VAN SUSTEREN: You don't.

GRENIER: I don't hold the SWAT teams liable and I have not named any of the SWAT teams as defendants. I named the people in command and control and the county of -- Jefferson County and the sheriff's department. I hold them fully accountable for the actions or inactions of all of the SWAT teams.

VAN SUSTEREN: What time should they have gone in?

COSSACK: I was going to say, doesn't that go to the informational part of what this is all about? I mean, then you have to show that they knew at the time what you're alleging.

GRENIER: Oh, sure. I agree with you. And we have rock solid evidence that they knew everything about what was going on in Science Room 3 with Mr. Sanders.

VAN SUSTEREN: At what time do you think it was reasonable to send the SWAT team in?

GRENIER: Well, having read not all of the report, but from what I've read in the report, they had this make-shift or ad hoc SWAT team of about 12 people who apparently for whatever explanation didn't have their equipment with them. But as far as the reasonableness of the time within which they could go, reasonable minds should have gone, reasonable minds certainly could differ in the profession of being a SWAT team commander. But our point is that it should not have been the three or four hours from when Mr. Sanders was shot.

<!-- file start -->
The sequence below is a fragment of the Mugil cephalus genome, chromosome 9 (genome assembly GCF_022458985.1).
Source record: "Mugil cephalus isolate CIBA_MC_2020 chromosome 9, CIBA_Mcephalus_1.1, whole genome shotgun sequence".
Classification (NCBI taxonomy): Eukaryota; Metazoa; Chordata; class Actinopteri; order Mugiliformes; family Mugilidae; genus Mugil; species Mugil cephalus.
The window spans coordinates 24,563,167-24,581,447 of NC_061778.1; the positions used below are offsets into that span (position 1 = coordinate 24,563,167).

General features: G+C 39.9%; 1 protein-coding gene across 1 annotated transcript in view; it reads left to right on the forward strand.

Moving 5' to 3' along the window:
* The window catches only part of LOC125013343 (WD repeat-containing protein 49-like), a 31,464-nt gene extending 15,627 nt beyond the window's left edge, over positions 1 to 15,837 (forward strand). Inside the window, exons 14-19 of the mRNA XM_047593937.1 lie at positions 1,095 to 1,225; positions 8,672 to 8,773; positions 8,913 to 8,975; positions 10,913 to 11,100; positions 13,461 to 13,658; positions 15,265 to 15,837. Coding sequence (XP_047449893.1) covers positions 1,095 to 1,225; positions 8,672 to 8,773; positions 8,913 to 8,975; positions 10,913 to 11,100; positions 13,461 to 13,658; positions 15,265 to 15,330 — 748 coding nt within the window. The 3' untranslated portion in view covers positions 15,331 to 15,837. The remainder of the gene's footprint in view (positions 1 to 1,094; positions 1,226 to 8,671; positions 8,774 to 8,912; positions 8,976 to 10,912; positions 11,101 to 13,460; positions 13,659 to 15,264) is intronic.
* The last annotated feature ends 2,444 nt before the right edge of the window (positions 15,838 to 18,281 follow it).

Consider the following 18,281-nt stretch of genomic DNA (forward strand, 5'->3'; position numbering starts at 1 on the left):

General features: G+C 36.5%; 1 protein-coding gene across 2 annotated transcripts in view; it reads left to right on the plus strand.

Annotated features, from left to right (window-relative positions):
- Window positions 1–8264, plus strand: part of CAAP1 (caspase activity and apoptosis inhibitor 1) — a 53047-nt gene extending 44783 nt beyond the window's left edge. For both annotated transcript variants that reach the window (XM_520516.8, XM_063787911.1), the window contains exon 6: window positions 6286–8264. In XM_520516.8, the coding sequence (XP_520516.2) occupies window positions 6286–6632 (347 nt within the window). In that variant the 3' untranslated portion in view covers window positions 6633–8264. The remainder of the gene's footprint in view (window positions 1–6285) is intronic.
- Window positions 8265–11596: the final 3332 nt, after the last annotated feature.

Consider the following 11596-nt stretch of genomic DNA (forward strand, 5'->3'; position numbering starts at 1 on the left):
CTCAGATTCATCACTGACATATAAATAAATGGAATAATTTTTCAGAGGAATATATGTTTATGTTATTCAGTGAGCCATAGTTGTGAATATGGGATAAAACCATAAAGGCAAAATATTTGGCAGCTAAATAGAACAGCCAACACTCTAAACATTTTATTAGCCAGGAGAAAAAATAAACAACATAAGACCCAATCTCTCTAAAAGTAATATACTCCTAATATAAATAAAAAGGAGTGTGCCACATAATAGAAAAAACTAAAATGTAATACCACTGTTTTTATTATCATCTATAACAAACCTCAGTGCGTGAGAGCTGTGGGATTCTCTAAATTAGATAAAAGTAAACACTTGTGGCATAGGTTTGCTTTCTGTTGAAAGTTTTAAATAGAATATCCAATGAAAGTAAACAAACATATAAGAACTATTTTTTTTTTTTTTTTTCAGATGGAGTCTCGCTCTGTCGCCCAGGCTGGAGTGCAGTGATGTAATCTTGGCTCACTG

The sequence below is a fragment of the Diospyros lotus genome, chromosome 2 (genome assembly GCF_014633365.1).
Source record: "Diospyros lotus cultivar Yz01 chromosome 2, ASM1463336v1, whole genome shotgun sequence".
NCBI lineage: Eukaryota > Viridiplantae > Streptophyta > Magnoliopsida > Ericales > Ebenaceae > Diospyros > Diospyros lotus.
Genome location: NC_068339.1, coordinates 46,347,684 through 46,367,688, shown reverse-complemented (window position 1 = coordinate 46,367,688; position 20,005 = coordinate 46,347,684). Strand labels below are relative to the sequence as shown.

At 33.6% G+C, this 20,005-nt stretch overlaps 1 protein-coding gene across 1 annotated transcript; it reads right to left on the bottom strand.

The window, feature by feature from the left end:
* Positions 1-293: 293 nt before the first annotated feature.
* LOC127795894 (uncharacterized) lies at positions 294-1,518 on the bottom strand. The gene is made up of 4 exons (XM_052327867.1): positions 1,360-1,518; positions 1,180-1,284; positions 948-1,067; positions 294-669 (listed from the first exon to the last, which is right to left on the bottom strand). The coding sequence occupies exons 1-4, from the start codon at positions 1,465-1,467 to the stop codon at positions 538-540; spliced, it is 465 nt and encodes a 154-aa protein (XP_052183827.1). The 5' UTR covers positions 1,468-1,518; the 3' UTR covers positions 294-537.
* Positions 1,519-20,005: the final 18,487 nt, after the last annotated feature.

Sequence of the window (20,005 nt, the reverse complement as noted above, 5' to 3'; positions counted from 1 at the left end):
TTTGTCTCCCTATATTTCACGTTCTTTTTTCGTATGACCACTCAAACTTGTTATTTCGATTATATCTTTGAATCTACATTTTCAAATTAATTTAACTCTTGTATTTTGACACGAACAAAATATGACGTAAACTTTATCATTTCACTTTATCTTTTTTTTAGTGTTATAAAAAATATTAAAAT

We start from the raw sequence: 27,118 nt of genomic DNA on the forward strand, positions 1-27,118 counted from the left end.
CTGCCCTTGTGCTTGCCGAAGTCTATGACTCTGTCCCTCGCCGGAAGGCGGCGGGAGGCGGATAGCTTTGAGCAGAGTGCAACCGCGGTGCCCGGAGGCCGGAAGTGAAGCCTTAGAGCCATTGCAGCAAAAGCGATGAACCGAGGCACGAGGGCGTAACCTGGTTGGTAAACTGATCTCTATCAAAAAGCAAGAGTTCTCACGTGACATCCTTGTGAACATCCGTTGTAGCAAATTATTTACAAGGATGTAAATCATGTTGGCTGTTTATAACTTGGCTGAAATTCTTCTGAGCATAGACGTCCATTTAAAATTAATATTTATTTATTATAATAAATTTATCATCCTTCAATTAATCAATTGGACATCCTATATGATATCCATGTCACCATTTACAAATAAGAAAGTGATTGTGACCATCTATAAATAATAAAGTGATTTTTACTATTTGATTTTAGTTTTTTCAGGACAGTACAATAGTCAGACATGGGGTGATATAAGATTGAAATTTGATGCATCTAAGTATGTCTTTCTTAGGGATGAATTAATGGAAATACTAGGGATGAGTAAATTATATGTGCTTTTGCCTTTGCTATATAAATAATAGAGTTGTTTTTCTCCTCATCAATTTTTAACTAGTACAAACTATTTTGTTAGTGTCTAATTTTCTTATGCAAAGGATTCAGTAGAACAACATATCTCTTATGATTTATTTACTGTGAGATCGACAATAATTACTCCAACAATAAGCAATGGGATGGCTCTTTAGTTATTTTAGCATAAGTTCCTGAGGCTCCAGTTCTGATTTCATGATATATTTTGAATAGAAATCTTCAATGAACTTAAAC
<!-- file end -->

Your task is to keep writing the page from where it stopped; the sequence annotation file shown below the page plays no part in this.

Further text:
VAN SUSTEREN: That's all the time we have for today. Thanks to our guests and thank you for watching.

Today on "TALKBACK LIVE," sports utility vehicles. Is bigger better? That's at 3:00 p.m. Eastern time, noon Pacific.

COSSACK: And we'll be back tomorrow with another edition of BURDEN OF PROOF. We'll see you then.